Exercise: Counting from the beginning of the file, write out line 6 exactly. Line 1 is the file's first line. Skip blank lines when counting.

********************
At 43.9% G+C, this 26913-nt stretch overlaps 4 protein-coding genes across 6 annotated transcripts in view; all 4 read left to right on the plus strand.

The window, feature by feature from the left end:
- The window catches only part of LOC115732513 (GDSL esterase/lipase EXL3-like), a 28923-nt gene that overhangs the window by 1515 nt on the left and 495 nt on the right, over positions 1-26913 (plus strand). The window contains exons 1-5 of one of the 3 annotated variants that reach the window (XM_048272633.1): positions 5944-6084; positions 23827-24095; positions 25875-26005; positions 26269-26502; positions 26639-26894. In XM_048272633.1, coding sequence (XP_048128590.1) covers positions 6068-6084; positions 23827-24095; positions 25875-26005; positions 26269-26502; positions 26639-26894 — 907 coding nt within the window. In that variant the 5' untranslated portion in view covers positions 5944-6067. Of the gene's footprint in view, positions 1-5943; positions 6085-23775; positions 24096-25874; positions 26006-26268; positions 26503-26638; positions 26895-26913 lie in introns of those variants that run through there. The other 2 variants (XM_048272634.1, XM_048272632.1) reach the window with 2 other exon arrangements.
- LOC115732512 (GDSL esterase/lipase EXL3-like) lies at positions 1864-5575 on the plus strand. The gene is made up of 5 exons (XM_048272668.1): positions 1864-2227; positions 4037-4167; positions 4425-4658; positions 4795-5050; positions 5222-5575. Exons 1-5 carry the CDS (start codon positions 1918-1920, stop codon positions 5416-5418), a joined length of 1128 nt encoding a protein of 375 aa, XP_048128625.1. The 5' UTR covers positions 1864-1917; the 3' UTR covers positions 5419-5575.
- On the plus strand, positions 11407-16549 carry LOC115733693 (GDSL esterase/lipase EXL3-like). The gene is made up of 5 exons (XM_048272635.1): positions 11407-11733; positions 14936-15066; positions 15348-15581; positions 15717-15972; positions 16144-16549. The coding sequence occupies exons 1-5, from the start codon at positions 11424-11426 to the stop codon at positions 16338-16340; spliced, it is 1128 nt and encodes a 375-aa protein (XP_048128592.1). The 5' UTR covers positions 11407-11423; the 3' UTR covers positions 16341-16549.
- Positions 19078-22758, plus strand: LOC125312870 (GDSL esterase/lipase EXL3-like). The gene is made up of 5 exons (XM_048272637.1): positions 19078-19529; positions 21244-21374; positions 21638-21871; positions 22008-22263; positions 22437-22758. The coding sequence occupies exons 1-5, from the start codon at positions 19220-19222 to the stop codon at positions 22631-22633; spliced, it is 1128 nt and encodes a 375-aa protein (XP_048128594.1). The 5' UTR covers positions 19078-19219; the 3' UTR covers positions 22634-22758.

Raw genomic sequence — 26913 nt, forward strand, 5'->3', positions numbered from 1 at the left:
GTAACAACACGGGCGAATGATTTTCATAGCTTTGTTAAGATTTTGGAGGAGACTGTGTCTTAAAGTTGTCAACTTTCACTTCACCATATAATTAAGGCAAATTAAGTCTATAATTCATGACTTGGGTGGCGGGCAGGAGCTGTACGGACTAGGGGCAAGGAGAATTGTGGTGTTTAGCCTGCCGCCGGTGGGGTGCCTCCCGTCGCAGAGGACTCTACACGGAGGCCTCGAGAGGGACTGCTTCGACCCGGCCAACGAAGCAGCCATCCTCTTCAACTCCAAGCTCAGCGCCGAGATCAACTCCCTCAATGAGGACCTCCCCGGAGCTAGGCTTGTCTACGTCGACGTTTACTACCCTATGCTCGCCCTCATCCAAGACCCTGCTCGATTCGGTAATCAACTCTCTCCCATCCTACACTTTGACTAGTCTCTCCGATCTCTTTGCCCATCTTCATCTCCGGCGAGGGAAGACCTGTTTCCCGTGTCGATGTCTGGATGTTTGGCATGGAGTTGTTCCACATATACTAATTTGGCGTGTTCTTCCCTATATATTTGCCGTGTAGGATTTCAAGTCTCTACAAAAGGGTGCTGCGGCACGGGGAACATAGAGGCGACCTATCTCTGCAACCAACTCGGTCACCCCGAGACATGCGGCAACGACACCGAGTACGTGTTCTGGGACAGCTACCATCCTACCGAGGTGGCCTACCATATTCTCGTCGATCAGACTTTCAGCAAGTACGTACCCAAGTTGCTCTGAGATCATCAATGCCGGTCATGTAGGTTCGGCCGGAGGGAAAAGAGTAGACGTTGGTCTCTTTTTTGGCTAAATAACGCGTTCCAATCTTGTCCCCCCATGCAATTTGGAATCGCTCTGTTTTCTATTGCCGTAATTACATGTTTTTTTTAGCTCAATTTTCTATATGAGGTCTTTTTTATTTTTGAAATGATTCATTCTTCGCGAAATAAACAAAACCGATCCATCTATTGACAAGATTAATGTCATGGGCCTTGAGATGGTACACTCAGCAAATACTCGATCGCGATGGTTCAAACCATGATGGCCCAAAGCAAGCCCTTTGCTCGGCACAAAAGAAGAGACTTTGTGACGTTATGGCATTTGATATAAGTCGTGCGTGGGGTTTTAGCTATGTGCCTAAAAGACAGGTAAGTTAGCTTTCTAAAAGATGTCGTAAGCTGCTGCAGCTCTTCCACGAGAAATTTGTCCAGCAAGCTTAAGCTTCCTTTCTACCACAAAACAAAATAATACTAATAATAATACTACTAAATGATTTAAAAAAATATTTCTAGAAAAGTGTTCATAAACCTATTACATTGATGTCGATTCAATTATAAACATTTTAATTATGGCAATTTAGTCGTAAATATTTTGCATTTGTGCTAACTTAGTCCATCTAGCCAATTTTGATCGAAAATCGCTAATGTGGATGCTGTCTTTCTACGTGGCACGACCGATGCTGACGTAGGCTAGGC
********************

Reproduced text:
- Positions 19078-22758, plus strand: LOC125312870 (GDSL esterase/lipase EXL3-like). The gene is made up of 5 exons (XM_048272637.1): positions 19078-19529; positions 21244-21374; positions 21638-21871; positions 22008-22263; positions 22437-22758. The coding sequence occupies exons 1-5, from the start codon at positions 19220-19222 to the stop codon at positions 22631-22633; spliced, it is 1128 nt and encodes a 375-aa protein (XP_048128594.1). The 5' UTR covers positions 19078-19219; the 3' UTR covers positions 22634-22758.